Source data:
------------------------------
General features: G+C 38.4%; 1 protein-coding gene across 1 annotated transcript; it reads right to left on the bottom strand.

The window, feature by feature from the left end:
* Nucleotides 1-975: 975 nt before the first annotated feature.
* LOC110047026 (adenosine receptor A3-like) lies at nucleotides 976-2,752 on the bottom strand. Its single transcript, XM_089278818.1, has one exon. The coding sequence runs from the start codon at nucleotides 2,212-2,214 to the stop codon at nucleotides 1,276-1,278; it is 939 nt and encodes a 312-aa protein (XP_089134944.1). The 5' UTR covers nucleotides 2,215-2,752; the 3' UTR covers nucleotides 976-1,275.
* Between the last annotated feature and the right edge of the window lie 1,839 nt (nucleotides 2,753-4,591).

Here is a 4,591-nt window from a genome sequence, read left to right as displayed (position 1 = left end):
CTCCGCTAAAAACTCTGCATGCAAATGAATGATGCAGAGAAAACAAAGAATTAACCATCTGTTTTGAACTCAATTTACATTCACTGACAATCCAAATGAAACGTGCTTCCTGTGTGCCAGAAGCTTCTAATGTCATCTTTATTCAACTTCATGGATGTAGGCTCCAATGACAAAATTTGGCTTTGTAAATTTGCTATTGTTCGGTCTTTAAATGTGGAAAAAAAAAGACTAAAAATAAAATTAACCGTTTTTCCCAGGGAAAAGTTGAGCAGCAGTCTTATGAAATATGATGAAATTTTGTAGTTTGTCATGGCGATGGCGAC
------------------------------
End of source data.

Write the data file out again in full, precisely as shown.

General features: G+C 38.4%; 1 protein-coding gene across 1 annotated transcript; it reads right to left on the bottom strand.

The window, feature by feature from the left end:
* Nucleotides 1-975: 975 nt before the first annotated feature.
* LOC110047026 (adenosine receptor A3-like) lies at nucleotides 976-2,752 on the bottom strand. Its single transcript, XM_089278818.1, has one exon. The coding sequence runs from the start codon at nucleotides 2,212-2,214 to the stop codon at nucleotides 1,276-1,278; it is 939 nt and encodes a 312-aa protein (XP_089134944.1). The 5' UTR covers nucleotides 2,215-2,752; the 3' UTR covers nucleotides 976-1,275.
* Between the last annotated feature and the right edge of the window lie 1,839 nt (nucleotides 2,753-4,591).

Here is a 4,591-nt window from a genome sequence, read left to right as displayed (position 1 = left end):
CTCCGCTAAAAACTCTGCATGCAAATGAATGATGCAGAGAAAACAAAGAATTAACCATCTGTTTTGAACTCAATTTACATTCACTGACAATCCAAATGAAACGTGCTTCCTGTGTGCCAGAAGCTTCTAATGTCATCTTTATTCAACTTCATGGATGTAGGCTCCAATGACAAAATTTGGCTTTGTAAATTTGCTATTGTTCGGTCTTTAAATGTGGAAAAAAAAAGACTAAAAATAAAATTAACCGTTTTTCCCAGGGAAAAGTTGAGCAGCAGTCTTATGAAATATGATGAAATTTTGTAGTTTGTCATGGCGATGGCGAC